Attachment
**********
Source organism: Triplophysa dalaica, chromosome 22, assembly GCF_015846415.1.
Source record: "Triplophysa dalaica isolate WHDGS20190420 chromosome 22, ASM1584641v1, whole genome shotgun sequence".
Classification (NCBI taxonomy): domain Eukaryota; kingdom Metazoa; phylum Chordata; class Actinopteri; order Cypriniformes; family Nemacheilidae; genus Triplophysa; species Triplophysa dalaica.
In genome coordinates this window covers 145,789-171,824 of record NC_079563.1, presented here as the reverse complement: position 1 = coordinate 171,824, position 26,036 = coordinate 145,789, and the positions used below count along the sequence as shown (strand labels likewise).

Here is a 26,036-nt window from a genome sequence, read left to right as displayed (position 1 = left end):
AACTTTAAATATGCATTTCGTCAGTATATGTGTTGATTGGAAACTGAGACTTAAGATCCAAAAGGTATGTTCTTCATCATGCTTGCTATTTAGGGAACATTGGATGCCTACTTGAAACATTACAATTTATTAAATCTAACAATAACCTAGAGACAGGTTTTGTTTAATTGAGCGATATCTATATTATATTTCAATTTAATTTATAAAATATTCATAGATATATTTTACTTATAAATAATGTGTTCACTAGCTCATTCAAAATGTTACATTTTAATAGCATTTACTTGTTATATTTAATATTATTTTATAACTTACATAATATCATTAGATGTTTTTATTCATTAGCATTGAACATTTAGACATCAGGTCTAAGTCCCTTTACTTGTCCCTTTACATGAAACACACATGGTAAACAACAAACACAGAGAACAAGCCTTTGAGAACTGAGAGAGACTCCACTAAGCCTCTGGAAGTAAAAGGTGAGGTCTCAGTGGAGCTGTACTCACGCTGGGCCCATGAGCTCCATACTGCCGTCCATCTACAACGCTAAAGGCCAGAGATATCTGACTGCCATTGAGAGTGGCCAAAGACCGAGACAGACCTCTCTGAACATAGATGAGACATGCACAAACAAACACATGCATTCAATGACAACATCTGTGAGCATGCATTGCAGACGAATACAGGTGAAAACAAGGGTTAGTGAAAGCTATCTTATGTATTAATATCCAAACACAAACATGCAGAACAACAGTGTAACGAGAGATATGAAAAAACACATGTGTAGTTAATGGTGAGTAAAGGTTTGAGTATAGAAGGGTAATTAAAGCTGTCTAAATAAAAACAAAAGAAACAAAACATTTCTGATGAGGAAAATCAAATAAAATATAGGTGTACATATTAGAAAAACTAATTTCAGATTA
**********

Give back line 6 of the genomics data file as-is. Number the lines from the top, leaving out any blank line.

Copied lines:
AACTTTAAATATGCATTTCGTCAGTATATGTGTTGATTGGAAACTGAGACTTAAGATCCAAAAGGTATGTTCTTCATCATGCTTGCTATTTAGGGAACATTGGATGCCTACTTGAAACATTACAATTTATTAAATCTAACAATAACCTAGAGACAGGTTTTGTTTAATTGAGCGATATCTATATTATATTTCAATTTAATTTATAAAATATTCATAGATATATTTTACTTATAAATAATGTGTTCACTAGCTCATTCAAAATGTTACATTTTAATAGCATTTACTTGTTATATTTAATATTATTTTATAACTTACATAATATCATTAGATGTTTTTATTCATTAGCATTGAACATTTAGACATCAGGTCTAAGTCCCTTTACTTGTCCCTTTACATGAAACACACATGGTAAACAACAAACACAGAGAACAAGCCTTTGAGAACTGAGAGAGACTCCACTAAGCCTCTGGAAGTAAAAGGTGAGGTCTCAGTGGAGCTGTACTCACGCTGGGCCCATGAGCTCCATACTGCCGTCCATCTACAACGCTAAAGGCCAGAGATATCTGACTGCCATTGAGAGTGGCCAAAGACCGAGACAGACCTCTCTGAACATAGATGAGACATGCACAAACAAACACATGCATTCAATGACAACATCTGTGAGCATGCATTGCAGACGAATACAGGTGAAAACAAGGGTTAGTGAAAGCTATCTTATGTATTAATATCCAAACACAAACATGCAGAACAACAGTGTAACGAGAGATATGAAAAAACACATGTGTAGTTAATGGTGAGTAAAGGTTTGAGTATAGAAGGGTAATTAAAGCTGTCTAAATAAAAACAAAAGAAACAAAACATTTCTGATGAGGAAAATCAAATAAAATATAGGTGTACATATTAGAAAAACTAATTTCAGATTA